Attached to larger Egyptian temples was the library known as the Per-Ankh—the “House of Life”. Here texts were kept and studied by magician-priests called kher-heb or “lector priests”. These were learned scribes who determined the texts to be written on temple walls, clarified religious texts, maintained the temple’s collection of magical papyri, and wrote magical spells. On a wall of the House of Life in the Temple of Edfu the following list of magical books are recorded:
The Book of Appeasing Sekhmet, The Book of Magical Protection of the King in his Place, Spells for Warding Off the Evil Eye, The Book of Repelling Crocodiles, The Book of Knowledge of Secrets of the Laboratory, The Book of Knowing the Secret Forms of the God.
Kher-heb priests in their official duties recited incantations and hymns during temple and state rituals. They were also well versed in magic and the interpretation of dreams. Laymen would come to them in the House of Life if they needed a spell or amulet, to have dreams interpreted, to cure illness or seek protection from malign sorcerers, demons or ghosts. When not serving in the temples, the kher-heb “moonlighted” as magicians in the community.
Evidence of their practices comes from the discovery of a shaft burial known as the Ramesseum Tomb or “Magician’s Tomb” dating from the Late Middle Kingdom (1773-1650 BCE). In it was found a magician’s box—a “tool-kit” containing twenty-three papyri and numerous reed pens. The image of a jackal, associated with the jackal headed god Anubis, is sketched on the lid of the box. This identifies its owner as an official who had access to “cultic mysteries”, according to Egyptologist Robert Kriech Ritner.
Along with these objects were found ivory wands (see above illustration) and broken knives used for magical protection as well as an assortment of beads, and amulets. Among these was a bronze Cobra or uraeus serpent which may have been used as a magic wand, found entangled in a mass of hair, as well as several female figurines.
One of these is a doll-like figure of a lion-headed woman with articulated arms, holding a serpent in each hand. Some experts have conjectured she may be a female version of Bes, the lion-headed god of protection. My guess is that she could just as well be a representation of the goddess of magic Weret Hekau—sometimes depicted as a woman with lion’s head as well as in the form of a serpent. As mentioned in the last post, Heka the god of magic is depicted holding a serpent in each hand.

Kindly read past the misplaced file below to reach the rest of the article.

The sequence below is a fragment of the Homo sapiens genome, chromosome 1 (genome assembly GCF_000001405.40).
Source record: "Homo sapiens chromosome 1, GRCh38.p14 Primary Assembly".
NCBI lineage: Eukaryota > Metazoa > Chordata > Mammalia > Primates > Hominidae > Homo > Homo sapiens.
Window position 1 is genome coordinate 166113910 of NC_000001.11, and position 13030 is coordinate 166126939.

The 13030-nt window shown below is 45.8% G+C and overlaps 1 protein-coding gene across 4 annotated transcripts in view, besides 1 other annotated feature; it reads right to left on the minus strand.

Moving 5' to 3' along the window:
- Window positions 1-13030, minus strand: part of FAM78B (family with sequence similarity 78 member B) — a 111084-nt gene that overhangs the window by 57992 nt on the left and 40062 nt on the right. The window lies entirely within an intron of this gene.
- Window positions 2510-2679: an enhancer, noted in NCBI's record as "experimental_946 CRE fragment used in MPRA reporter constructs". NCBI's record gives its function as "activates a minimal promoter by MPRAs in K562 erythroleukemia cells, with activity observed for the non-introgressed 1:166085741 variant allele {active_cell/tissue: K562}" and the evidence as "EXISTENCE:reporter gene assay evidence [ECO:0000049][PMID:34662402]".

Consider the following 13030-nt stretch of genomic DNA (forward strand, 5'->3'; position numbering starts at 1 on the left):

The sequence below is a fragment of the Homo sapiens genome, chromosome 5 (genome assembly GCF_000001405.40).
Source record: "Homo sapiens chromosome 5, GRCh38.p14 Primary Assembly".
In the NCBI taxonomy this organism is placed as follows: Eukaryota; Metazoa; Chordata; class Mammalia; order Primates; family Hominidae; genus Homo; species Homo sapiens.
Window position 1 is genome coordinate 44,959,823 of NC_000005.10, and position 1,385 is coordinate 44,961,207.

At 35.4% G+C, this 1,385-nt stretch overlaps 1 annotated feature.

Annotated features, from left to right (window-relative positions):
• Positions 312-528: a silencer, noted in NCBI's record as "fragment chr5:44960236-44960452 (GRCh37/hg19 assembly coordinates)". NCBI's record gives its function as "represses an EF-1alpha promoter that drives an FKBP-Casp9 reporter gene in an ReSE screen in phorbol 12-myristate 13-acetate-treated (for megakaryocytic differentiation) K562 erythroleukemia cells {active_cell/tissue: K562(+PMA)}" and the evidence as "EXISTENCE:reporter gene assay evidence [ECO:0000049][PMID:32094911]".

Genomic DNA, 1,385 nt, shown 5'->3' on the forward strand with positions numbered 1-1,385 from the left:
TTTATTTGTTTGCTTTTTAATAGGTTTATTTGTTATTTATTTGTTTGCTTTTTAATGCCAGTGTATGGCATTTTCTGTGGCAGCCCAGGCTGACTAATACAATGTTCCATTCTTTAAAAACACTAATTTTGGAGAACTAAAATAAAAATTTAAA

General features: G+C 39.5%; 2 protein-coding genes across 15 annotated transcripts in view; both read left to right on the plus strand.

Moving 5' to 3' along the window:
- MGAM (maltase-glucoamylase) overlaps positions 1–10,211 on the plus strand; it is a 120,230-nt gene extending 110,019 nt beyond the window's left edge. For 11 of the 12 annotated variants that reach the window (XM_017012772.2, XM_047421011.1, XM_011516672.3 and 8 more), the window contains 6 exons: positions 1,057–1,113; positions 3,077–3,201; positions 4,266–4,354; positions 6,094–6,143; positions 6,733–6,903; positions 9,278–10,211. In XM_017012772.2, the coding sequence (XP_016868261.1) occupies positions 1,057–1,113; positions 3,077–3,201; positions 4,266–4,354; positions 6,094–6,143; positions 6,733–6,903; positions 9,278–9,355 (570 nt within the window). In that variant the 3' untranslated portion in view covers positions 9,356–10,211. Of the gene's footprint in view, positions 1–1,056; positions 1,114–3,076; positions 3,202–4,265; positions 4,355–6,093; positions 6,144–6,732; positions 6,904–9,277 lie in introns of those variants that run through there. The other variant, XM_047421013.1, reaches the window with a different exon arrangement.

The papyri found in the box are mostly magical, consisting of hymns and rituals. Others are magico-medical, and literary in nature. The beads and amulets were used for healing and protection, the knives were intended to magically protect infants from demons, while the statues were of protective deities, according to Ritner. The hair was perhaps used along with the charms for protection rituals. Ritner writes that the owner of the tomb was a magician with competence in general medicine, feminine fertility, protection from serpents and demons, childhood ills, and agricultural magic.
Ritner proposes the papyri and pens were probably used to write amuletic charms, while the literary texts imply the owner of the box combined the roles of storyteller and entertainer with that of magician. This suggests the figurines and other objects may have been used during healing and protection rituals. These same arts—magic, storytelling and performance–have been practiced since time immemorial by tribal shamans as part of their communal healing ceremonies.
In ancient cultures, illness was believed to be caused by evil spirits or demons, and physicians used magical rituals as part of the cure. Spells were recited over medicinal prescriptions to activate their curative powers. There was obviously more than superstition involved here since these practices endured for millennia. In fact modern medicine is rediscovering the power of the so-called “placebo effect” in which the patient’s belief in the healing power of the physician plays a significant role in their recovery.